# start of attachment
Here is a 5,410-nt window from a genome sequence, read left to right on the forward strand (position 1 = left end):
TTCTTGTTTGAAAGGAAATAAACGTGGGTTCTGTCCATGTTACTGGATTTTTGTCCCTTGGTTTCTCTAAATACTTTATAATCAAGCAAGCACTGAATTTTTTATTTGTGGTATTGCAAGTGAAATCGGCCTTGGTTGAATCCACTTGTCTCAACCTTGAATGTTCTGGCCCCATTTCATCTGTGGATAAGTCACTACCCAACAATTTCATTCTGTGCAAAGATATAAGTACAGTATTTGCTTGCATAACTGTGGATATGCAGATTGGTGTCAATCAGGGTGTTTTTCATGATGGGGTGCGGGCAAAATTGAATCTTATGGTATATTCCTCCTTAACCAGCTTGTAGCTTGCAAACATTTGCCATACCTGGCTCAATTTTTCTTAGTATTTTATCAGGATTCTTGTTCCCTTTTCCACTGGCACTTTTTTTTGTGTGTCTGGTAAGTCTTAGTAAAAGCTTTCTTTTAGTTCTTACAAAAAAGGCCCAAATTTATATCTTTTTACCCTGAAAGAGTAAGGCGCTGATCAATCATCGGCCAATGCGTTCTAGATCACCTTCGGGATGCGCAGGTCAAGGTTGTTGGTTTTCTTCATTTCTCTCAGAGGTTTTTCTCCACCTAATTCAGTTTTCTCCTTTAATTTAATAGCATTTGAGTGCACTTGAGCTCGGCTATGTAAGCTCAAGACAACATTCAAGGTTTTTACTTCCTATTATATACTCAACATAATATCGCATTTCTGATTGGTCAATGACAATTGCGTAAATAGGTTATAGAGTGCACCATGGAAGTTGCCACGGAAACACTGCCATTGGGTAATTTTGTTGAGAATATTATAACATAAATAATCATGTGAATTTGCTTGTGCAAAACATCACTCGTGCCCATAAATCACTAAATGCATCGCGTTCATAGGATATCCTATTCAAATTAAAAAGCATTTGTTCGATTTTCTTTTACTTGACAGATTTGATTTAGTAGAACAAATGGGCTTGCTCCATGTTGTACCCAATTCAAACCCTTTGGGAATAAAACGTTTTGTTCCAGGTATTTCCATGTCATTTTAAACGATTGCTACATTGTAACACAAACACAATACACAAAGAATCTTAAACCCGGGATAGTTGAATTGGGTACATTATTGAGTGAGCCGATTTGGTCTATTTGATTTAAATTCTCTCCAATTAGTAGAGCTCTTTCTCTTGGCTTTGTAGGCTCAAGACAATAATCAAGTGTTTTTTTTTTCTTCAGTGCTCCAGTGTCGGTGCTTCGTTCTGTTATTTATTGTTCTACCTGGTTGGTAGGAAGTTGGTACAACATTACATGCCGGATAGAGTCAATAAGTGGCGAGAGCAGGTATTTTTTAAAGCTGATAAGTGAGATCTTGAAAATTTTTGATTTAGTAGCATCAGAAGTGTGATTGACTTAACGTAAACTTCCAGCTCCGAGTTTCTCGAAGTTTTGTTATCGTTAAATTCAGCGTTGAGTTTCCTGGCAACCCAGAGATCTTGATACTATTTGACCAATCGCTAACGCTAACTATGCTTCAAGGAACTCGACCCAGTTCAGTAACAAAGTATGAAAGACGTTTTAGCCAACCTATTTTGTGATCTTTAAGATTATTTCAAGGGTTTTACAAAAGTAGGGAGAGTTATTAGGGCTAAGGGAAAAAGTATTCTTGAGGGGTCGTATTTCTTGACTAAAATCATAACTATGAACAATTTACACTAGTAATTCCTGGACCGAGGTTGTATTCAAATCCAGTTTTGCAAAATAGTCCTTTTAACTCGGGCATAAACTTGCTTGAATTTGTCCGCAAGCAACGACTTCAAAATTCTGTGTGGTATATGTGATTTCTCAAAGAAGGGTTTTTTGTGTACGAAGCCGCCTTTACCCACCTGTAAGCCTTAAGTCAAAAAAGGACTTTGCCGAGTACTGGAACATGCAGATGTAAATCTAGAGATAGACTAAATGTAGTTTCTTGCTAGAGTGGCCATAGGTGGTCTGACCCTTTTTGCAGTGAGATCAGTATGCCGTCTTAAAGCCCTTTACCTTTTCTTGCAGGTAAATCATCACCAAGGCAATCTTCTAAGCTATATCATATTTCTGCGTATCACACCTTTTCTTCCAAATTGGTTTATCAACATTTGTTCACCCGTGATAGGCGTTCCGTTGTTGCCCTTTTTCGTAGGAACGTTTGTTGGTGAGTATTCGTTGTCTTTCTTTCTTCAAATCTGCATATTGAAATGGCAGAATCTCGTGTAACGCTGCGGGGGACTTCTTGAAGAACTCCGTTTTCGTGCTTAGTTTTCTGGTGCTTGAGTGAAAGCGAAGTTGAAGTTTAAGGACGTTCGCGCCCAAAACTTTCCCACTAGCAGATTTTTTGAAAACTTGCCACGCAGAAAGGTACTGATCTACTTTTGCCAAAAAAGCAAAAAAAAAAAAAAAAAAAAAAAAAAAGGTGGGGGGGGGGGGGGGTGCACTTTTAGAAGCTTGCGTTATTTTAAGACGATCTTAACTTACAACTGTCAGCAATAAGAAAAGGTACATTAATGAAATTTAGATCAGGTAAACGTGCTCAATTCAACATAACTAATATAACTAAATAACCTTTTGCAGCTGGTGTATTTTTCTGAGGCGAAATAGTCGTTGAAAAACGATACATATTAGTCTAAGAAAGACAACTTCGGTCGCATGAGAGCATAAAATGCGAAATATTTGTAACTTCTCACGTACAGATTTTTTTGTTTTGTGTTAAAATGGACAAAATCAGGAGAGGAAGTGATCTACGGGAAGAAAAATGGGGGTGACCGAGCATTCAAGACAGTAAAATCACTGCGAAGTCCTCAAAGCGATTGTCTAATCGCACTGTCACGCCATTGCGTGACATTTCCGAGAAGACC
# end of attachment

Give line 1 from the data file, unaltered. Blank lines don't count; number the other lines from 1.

Here is a 5,410-nt window from a genome sequence, read left to right on the forward strand (position 1 = left end):